-You have hope for all of eternity...but it's your hope and your not about to share it with others.

Paul says that kind of faith is dead. It's like water in a bucket. It either evaporates and the bucket no longer has a purpose. Or it gets nasty and unuseable.

God is good at resurrection. So if your faith is dead, God can use a pipe and syphon out that hope, that love, that forgiveness and all the other good things of God and allow you to become a conduit of His goodness so that your life honors God and blesses others.

So may your faith be a pipe-like faith and not a bucket-like faith.

If you want to hear the full sermon, you can check it out in the sermon player at the bottom of this blog.

Sunday, August 21, 2011

Clothing the Splachnon

This morning I preached from Colossians 3:5-15. In verse 12, Paul says "clothe yourselves with compassion, kindness, humility, gentleness and patience."

Paul originally wrote those words in Greek. And in the Greek language the word translated "yourselves" is the word "splachnon". The splachnon in Paul's day was the seat of emotions. The cultural equivalent today is the heart. We say things like "he broke my heart." Which means "he emotionally hurt me."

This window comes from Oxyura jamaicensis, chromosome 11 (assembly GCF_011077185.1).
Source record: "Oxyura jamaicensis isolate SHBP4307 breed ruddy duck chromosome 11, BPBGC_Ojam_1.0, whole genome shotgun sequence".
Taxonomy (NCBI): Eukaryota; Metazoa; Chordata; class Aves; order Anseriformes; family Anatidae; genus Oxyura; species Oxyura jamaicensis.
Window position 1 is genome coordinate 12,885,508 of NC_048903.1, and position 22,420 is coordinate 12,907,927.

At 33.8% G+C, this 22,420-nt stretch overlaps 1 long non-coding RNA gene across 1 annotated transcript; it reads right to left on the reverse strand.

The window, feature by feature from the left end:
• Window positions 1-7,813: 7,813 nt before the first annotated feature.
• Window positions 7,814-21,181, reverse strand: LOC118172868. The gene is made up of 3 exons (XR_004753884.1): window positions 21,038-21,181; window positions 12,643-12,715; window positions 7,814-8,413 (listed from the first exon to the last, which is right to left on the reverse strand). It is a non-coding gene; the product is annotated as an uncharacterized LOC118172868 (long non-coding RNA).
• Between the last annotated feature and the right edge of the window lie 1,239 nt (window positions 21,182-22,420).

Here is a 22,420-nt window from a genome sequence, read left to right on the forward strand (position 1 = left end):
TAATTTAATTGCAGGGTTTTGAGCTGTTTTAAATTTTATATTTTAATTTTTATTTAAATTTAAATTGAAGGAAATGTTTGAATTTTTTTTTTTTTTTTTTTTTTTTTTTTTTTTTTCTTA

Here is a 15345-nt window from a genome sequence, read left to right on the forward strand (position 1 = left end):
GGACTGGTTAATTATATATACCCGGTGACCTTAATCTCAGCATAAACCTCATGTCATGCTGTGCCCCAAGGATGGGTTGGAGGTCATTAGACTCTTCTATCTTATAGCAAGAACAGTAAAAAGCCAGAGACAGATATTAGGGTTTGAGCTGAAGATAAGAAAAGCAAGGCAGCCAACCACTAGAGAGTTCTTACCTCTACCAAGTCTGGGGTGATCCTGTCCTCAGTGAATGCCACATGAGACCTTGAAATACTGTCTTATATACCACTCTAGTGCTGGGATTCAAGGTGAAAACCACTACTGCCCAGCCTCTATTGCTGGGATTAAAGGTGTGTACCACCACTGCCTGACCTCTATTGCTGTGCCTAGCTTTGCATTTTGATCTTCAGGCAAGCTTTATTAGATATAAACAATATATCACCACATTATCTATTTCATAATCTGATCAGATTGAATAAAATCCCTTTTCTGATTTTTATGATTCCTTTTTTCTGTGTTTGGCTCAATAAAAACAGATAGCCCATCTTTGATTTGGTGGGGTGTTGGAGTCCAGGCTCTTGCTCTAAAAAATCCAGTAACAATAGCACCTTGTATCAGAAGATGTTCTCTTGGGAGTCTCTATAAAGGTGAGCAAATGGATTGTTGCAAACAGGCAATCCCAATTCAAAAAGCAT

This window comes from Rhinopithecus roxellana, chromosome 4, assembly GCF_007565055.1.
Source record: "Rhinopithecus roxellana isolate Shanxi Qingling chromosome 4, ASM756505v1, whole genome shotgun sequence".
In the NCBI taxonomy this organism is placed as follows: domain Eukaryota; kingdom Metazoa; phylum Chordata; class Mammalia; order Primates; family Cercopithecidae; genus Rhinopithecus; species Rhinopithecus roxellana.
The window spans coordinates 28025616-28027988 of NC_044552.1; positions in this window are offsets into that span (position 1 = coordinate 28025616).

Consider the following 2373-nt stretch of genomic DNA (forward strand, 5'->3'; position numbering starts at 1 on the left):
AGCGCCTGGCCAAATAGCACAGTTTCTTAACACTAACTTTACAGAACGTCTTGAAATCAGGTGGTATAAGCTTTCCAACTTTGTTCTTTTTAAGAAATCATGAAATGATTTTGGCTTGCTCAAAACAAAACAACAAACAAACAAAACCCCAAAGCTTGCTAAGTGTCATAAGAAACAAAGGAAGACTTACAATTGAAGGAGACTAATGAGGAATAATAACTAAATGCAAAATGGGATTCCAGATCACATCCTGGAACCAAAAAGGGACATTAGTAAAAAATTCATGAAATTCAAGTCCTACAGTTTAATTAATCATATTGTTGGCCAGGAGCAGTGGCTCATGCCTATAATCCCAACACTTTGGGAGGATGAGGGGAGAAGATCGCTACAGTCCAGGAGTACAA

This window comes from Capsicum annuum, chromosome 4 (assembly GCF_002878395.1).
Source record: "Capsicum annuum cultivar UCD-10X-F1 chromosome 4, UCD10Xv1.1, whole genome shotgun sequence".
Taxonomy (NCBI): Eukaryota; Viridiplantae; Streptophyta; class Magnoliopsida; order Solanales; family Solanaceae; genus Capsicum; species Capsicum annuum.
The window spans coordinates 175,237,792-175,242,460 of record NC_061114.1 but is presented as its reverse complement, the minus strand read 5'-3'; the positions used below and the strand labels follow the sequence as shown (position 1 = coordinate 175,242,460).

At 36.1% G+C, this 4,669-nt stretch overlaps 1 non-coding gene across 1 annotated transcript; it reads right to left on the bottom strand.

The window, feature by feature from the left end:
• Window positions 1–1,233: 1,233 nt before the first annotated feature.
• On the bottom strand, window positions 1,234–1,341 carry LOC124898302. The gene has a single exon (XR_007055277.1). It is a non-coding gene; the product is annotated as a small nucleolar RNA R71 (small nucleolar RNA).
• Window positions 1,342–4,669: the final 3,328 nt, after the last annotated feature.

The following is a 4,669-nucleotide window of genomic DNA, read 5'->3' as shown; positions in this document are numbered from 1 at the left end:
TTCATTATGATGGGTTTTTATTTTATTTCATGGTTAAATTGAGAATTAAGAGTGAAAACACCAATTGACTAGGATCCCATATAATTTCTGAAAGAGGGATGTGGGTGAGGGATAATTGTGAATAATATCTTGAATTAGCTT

The splachnon was the seat of emotions in Paul's day.

So Paul is saying "clothe your splachnon (the seat of your emotions) with compassion, kindness, humility, gentleness and patience."

This morning I asked "how's your splachnon?" Do you lash out in anger when you are hurt? Do you hold grudges when you don't get your way? Do you withhold affection from your spouse when you are angry with him or her? What is your first emotional response when your pride or ego is threatened? Is it anger, malice, retaliation or passive-aggressiveness? If it's any of those things, God wants you to get rid of your old ways and clothe your splachnon with the virtues of love.

So how's your splachnon? How are your emotions? Just imagine how much better all of your relationships would be if they were filtered through the virtues of love.